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Analysis: Democrats head toward a 3-person race while second tier scrambles

Janet Hook, Los Angeles Times on

Published in Political News

WASHINGTON -- The sprawling Democratic primary field has been headed toward a three-person race, and despite strenuous efforts by the trailing candidates, Thursday's debate seems unlikely to have significantly changed that.

Former Vice President Joe Biden, Sen. Bernie Sanders of Vermont and Sen. Elizabeth Warren of Massachusetts have pulled away from the pack in most national and early-state polls over the last month.

It should not be surprising that those three candidates have risen to the top of the field of more than 20: Biden, Sanders and Warren are the three contenders who came to the race with a national political brand, and they have used their campaigns to hone their messages with a clarity that none of their competitors has.

More surprising is the fact that, in a campaign that started with paeans to the party's need for youth and diversity, none of the many other candidates has elbowed into a place among the three white septuagenarians.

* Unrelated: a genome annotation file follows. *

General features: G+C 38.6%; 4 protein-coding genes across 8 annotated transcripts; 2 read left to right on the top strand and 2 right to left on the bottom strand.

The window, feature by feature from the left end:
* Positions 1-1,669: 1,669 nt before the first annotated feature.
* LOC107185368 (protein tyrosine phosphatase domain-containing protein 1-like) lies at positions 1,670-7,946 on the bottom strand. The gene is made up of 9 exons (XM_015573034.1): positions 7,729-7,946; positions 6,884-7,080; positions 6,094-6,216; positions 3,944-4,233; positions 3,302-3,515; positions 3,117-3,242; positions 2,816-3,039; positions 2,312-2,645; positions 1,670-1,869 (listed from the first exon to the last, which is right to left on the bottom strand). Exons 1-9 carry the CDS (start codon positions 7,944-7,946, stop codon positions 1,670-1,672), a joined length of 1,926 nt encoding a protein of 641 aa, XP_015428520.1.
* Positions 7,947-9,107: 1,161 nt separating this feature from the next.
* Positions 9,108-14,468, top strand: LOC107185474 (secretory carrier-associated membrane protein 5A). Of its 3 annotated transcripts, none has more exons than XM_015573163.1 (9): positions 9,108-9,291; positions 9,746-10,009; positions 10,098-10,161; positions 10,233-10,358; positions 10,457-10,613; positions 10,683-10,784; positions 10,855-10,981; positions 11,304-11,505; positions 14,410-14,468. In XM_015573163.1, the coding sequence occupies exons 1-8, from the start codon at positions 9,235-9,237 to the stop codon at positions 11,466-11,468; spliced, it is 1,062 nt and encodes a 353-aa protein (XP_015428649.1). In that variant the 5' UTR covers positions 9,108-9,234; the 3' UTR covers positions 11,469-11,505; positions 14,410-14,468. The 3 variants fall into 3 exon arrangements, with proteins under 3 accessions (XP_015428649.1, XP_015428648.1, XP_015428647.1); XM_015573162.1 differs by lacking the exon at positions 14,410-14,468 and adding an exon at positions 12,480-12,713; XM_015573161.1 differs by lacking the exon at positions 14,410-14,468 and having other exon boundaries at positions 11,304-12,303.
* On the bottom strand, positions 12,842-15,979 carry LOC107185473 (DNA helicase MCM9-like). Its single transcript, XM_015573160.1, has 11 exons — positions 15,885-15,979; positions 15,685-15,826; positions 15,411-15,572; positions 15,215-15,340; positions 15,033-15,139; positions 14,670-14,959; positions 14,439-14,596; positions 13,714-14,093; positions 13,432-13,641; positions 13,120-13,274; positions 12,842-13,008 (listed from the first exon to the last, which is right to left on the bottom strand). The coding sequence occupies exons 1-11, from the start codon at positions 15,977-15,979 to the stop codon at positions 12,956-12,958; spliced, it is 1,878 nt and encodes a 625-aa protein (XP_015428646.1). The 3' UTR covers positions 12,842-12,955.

The problem: While some of the second-tier candidates have had solid attention-grabbing campaign moments, none has been able to translate them into durable political gains.

Thursday's debate in Houston presented those candidates with one of a dwindling number of opportunities they will get to keep a broader choice before primary voters.

 

It won't be clear for a week or more whether any of them had true breakout moments. But the seven rivals on the stage tried just about every tactic in the book.

Sen. Amy Klobuchar of Minnesota sought to offer moderate alternatives to the health, gun control and tax policies advanced by Sanders and Warren. Early on, she flatly declared Sanders' "Medicare forAll" plan a "bad" idea.

Former Obama Cabinet official Julian Castro repeatedly challenged Biden, including a blunt suggestion that he was losing his memory -- a personal attack that seemed to backfire, both on style and on substance.

Sen. Kamala Harris of California tried to focus on attacking President Donald Trump, not her Democratic rivals -- a somewhat surprising stance for a candidate who memorably attacked Biden in their first debate in June and enjoyed a noticeable, if temporary, boost afterward.

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